THE BLOG
03/18/2010 05:12 am ET | Updated May 25, 2011

Why Are Vegetarians So Depressing?: An Evening With Jonathan Safran Foer

Animal agriculture is a bigger cause of global warming than cars.

You'd be better off driving a Hummer than eating a steak.

Eating too much meat can cause heart disease and cancer.

Factory farms cause pollution and the people who live near them are getting asthma.

Animals on factory farms never see the sun or touch the earth.

The animals that we eat are being fed so many antibiotics, that at this rate, in the future, antibiotics are not going to work on us.

Adult women who drink milk are 3 times more likely to have twins than women who don't.

Why is this?

Because the cows are being fed so many hormones.

Care about world hunger?

For every calorie we eat of meat, we are wasting 6 to 26 calories because instead of grass, we are feeding the animals corn and soy.

Not to mention the damage we are doing to the environment for the average amount of miles it takes us to ship our food to our supermarket. It would be like going from New York to Texas for dinner every night.

Care about animal cruelty?

The turkeys that we buy at the supermarket are so genetically altered that they can't even physically sexually reproduce.

The chickens that we buy at the supermarket are so genetically altered that they cannot even physically walk.

Chickens in nature live for ten years.

We kill them at 38 to 41 days.

They are kept in crates piled 18 high in dark rooms with no light and their cages are never cleaned.

The crates are so close together that their beaks are cut off to prevent them from cannibalizing each other.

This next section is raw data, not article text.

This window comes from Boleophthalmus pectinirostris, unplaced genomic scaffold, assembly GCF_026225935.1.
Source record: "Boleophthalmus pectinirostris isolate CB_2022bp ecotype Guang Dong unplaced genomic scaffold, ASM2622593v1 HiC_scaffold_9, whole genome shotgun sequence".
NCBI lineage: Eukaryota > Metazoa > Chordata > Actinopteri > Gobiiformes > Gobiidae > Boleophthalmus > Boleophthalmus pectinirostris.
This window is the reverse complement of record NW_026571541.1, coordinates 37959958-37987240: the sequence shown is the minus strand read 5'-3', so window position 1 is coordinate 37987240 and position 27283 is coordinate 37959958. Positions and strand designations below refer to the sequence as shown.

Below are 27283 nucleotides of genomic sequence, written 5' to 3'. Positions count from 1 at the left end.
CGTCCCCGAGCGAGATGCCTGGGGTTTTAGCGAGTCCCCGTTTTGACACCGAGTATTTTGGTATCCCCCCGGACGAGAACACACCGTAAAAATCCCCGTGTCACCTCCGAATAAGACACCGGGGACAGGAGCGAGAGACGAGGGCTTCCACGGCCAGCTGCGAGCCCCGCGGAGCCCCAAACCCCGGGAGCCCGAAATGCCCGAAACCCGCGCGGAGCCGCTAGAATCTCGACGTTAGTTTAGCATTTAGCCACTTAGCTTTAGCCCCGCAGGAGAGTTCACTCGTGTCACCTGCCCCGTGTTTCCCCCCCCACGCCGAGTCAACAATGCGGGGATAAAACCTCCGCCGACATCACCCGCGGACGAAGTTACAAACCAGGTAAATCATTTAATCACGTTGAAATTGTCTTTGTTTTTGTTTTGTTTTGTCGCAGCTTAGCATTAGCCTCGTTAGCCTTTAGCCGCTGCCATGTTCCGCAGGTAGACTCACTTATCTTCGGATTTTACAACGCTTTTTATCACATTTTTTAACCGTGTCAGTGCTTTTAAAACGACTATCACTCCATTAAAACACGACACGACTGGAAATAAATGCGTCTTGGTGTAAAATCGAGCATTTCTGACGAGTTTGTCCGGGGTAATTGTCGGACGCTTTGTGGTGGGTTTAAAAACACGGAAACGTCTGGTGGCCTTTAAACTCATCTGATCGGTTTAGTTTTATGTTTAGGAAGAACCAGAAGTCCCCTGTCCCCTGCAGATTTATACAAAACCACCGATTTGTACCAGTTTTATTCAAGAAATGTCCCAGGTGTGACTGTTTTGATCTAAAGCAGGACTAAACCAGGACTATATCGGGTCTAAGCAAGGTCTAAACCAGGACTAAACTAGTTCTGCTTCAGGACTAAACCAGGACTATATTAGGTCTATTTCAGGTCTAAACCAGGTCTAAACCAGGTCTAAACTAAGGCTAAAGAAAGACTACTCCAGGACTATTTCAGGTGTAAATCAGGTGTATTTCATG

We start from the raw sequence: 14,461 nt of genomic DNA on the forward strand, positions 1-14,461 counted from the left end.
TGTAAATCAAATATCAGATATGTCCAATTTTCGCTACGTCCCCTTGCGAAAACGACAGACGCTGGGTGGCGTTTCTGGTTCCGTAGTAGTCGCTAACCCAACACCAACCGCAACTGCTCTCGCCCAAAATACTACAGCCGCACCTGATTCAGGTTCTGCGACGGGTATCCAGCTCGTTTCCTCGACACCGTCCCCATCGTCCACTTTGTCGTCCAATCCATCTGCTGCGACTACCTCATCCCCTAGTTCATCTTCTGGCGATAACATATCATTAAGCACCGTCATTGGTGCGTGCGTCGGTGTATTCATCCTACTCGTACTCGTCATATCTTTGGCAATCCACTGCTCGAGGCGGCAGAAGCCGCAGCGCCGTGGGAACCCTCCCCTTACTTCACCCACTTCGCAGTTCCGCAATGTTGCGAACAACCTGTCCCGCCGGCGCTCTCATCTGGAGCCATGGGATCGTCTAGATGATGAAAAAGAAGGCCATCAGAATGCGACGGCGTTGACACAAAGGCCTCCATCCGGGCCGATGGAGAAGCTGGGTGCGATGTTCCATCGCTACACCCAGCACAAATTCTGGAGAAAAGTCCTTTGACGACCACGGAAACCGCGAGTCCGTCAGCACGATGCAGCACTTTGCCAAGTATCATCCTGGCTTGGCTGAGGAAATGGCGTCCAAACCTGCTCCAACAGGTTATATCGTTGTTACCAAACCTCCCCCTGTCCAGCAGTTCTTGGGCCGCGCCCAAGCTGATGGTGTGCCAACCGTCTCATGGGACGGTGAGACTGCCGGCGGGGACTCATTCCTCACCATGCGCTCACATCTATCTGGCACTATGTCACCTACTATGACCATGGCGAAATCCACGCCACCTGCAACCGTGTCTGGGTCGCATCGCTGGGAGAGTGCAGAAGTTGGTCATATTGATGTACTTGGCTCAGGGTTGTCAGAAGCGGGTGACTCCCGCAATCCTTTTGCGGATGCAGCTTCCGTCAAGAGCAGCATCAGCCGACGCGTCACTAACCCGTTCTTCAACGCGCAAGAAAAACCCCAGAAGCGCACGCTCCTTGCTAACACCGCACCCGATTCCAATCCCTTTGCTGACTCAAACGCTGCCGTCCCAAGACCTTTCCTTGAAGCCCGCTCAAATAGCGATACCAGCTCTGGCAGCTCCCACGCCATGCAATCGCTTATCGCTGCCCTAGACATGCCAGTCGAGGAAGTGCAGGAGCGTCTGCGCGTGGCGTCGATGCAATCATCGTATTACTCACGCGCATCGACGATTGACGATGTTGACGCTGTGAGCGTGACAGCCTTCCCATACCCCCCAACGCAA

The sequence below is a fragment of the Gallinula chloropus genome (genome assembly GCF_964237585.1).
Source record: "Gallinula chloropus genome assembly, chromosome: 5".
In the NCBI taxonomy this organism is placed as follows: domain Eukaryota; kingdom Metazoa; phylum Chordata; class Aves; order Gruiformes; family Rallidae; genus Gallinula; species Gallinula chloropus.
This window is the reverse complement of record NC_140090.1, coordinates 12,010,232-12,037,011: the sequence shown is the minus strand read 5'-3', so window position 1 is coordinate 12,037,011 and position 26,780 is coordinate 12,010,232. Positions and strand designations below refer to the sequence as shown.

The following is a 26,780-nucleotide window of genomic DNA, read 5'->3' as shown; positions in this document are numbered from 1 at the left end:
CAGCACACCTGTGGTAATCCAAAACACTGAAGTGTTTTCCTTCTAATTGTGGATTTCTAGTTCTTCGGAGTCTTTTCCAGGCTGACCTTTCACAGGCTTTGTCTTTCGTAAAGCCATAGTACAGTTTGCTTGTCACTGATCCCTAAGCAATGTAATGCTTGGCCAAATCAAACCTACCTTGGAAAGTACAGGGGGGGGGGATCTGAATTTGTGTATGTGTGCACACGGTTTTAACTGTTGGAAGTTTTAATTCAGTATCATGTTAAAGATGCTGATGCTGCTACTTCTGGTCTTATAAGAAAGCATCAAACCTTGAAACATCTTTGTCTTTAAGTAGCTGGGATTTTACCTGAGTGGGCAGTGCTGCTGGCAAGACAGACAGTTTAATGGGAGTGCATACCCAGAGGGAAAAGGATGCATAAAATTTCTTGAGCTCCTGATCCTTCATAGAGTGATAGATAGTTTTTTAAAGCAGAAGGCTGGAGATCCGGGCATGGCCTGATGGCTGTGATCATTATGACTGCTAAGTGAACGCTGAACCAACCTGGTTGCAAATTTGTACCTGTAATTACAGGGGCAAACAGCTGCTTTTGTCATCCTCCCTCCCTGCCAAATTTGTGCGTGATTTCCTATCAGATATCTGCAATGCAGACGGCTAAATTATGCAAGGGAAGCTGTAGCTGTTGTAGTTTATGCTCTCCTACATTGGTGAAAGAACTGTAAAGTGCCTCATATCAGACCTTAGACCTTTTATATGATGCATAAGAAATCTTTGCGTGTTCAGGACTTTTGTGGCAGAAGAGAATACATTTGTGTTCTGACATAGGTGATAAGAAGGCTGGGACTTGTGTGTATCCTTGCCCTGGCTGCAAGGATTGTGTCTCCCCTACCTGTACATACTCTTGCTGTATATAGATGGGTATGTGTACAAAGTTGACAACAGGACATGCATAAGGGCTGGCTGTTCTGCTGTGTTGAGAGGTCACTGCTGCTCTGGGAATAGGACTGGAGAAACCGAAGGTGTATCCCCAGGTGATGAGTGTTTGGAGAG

99% of animals are on factory farms.

There are family farms that treat animals humanely but family farms could not feed all of Staten Island; let alone the world.

Just a few facts I learned last night at the Jewish Community Center of Manhattan's program "Who Knew Food Could Be So Fraught?" with uber-downer Jonathan Safran Foer.

Ugh.

Vegetarians are so depressing.

So, what's the answer?

For Foer, the answer is simple.

Stop eating meat.

But what?

Why?

How can you tell me that I can't have turkey at Thanksgiving? A hotdog at a baseball game? A barbeque for the Fourth of July? My mother's brisket at Passover? Chicken soup when I have the flu?

All right, all right, all right.

You don't have to become a vegetarian. It's okay.

But do we have to eat meat so much?

We eat 150 times as much chicken as we did 80 years ago.

Maybe keep the chicken soup but don't eat chicken nuggets in your car.

A little more apples, a little less Applebee's.

Keep the chili but lose the Chili's.

Have a burger but don't have Burger King.

It's disposable eating so let's dispose of it.

If you can't cut meat out of your diet, cut down, cut back.

Don't buy ground beef for a dollar at Wal-Mart.

Don't go to McDonalds.

Do meatless Mondays.

If you eat meat three times a day, try eating meat twice a day or once a day or a few times a week or once a week.

Not everyone can quit eating meat but most people can cut back on it at least a little bit and make a difference.

So, let's jump on the bandwagon here, folks.

Because the other wagon seems to be filled with tortured animals, heart disease, cancer, asthma, pollution, floods, more hurricane Katrinas, melting polar ice caps, and the inability to use antibiotics.

And that sounds like a major downer.